Alzheimer's disease has become a national crisis in the United States as our base population ages. It is imperative that caregivers and family members be aware of the signs of an elderly person’s decreasing ability to function and think cognitively.
In 2013, it is estimated that 5.2 million Americans suffer from Alzheimer's disease. Most cases occur after a person reaches the age of 60 and the affects can range from mild to severe. Alzheimer’s disease is the most common form of dementia among the elderly and it remains irreversible. The disease affects the memory and thinking skills and can influence a person’s ability to perform even the simplest of tasks. It is an insidious and destructive progressive ailment.
There are several warning signs of Alzheimer’s that families and care givers should be aware of as loved ones and patient’s age. The progression of symptoms can lead to the consideration of placing a patient is an assisted living facility where they can receive the best care.
One of the most common early signs of Alzheimer’s is memory loss. You may see an increased dependency on notes and reminders. Important dates may become confused and appointments forgotten. The patient may ask repeatedly for the same information and may need more help keeping track of day-to-day matters.
Changes in Personality or Mood
Another warning sign families become aware of is a change in their loved one’s mood. The affected family member may become more irritable and defensive because of the onset of symptoms. They may balk at any changes in their routine and they may also become fearful, anxious and suspicious. While the cognitive mind declines it can be very frightening and confusing which requires careful monitoring that is provided through dementia care provided by professionals. They may become withdrawn and no longer choose to participate in activities that they enjoy.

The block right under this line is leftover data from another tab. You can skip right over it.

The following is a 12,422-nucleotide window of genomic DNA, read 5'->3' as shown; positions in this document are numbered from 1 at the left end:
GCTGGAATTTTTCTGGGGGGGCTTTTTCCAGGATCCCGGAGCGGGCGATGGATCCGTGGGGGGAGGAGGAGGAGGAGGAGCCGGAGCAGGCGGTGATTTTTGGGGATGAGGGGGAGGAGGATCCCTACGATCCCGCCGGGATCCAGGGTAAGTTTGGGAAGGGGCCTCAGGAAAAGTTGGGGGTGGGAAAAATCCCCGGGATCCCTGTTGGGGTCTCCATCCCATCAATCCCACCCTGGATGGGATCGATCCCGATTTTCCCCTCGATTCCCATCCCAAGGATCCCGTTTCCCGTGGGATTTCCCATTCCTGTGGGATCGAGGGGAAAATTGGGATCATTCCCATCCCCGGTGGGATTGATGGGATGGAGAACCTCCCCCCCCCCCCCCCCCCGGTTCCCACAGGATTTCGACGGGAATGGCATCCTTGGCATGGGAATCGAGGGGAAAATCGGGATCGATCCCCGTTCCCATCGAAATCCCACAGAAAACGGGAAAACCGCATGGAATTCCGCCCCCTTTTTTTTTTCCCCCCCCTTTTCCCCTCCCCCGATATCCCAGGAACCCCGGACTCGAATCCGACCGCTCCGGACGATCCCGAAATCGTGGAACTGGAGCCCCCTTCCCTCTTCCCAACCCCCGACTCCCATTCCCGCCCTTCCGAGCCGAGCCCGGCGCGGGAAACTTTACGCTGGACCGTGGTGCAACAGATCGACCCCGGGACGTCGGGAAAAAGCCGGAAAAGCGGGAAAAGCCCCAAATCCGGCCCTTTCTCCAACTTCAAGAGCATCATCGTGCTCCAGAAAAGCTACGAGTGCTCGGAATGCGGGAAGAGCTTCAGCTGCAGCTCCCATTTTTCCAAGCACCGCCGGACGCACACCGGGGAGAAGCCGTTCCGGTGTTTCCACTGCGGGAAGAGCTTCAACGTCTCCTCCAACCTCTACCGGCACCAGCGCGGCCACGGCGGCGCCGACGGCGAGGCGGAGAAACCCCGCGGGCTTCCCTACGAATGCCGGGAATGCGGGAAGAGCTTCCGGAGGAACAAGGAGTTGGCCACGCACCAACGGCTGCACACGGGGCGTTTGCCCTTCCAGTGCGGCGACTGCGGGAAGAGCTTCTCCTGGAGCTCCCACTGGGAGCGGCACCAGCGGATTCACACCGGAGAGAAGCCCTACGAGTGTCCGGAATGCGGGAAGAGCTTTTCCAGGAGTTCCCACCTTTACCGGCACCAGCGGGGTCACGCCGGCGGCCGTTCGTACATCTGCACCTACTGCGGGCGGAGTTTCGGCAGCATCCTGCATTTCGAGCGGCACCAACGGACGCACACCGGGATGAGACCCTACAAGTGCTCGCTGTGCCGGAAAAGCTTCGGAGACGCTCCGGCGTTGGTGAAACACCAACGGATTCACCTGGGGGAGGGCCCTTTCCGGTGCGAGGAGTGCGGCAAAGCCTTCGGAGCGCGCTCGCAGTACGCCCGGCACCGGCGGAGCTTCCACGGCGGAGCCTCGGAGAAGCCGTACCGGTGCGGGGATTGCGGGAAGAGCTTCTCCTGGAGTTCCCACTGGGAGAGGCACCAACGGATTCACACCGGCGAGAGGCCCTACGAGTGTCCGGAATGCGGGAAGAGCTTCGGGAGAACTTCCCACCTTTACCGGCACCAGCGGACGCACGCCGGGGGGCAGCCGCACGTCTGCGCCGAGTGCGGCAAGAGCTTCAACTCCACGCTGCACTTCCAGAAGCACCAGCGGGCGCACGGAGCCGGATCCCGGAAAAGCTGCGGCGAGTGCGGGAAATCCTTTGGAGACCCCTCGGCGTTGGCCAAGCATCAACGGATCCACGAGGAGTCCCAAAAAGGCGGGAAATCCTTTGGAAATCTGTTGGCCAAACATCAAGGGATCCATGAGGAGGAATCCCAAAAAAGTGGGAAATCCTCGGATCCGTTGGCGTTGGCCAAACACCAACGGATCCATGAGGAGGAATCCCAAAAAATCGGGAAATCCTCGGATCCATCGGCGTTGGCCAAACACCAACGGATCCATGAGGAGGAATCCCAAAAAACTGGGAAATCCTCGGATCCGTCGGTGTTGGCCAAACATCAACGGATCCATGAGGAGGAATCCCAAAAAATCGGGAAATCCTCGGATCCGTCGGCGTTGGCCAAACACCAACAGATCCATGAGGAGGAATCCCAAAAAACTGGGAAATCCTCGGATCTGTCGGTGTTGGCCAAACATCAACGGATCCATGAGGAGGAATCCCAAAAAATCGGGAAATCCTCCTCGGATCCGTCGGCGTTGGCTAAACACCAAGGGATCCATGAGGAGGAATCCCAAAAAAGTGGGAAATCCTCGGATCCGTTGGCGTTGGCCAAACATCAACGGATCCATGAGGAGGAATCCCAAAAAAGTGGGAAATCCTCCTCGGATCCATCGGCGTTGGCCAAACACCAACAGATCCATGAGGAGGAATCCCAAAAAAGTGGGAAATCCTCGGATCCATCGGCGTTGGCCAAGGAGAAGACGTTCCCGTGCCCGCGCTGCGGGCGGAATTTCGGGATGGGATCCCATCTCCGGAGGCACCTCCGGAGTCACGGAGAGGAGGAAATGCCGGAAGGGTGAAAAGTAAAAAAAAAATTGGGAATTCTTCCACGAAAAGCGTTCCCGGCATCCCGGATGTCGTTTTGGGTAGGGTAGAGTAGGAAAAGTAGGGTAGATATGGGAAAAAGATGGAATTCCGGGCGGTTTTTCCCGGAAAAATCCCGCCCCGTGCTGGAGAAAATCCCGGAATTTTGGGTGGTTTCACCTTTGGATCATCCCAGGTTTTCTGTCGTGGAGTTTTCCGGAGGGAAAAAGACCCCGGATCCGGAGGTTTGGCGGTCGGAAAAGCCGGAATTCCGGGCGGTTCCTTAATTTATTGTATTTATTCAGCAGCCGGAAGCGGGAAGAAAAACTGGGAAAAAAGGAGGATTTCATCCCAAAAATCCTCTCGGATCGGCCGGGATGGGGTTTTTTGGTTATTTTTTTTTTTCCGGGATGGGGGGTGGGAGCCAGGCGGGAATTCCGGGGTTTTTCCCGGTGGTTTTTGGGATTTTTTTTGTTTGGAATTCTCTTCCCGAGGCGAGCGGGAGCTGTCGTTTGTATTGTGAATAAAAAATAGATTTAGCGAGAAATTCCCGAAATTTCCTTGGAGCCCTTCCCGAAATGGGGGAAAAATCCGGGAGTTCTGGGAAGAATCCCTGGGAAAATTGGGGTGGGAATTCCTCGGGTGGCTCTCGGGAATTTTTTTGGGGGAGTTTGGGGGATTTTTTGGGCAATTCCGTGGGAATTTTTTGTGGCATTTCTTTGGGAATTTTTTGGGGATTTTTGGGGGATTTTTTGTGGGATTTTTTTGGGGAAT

Confusion with Time and Place
Sometimes Alzheimer’s patients have trouble with dates or even where they are or how they got there. There may not be a clear understanding of the passage of time. When this becomes a serious risk to the patient’s well-being it is often necessary to have them monitored closely. This can be a very difficult responsibility for some families and providing a carefully chosen assisted living facility to meet their increasing needs may be the necessary.
Decreased Ability to Solve Problems and Poor Judgment
As the disease progresses Alzheimer’s patients often exhibit difficulty solving problems and thinking cognitively. They also may make poor decisions and should be monitored to make sure that they are not taken advantage of.
Word Replacement or Speech Difficulty
There are times during a conversation with an Alzheimer’s patient that they may replace words with others that are out of context. For example, they may be asking if you read a “book” but instead use a word that does not make sense such as “car.”
Changes in Walking
At the Alzheimer's Association International Conference in Vancouver, Canadian researchers introduced evidence that may show a link between a person’s gait and the onset of Alzheimer’s. This is the first connection that has been made between a physical symptom and Alzheimer’s. The study suggests that changes in velocity, lower cadence and length of stride can indicate a decline in mental ability. The act of walking requires the participation of several areas of the brain and if any one area is diminished it reflect in a change in a person’s gait. This is an interesting breakthrough in diagnostics for this disease as it will not require expensive technology to determine if there is an ongoing problem.
Sadly, there is no cure for Alzheimer’s. However, there are medications and therapies that can sometimes slow the progression of the disease. To care for an elderly Alzheimer’s patient requires patience, understanding and support from caregivers and family members alike. There are many agencies that offer help with resources and information to help make the hard decisions that arise from such a debilitating disease. There may come a point where a family can no longer care for their loved one and should seek information from doctors, friends and support agencies to help make a decision on placement in a professional assisted living setting. This choice can offer the families peace of mind knowing that their family member is fed, bathed and cared for properly by understanding health professionals.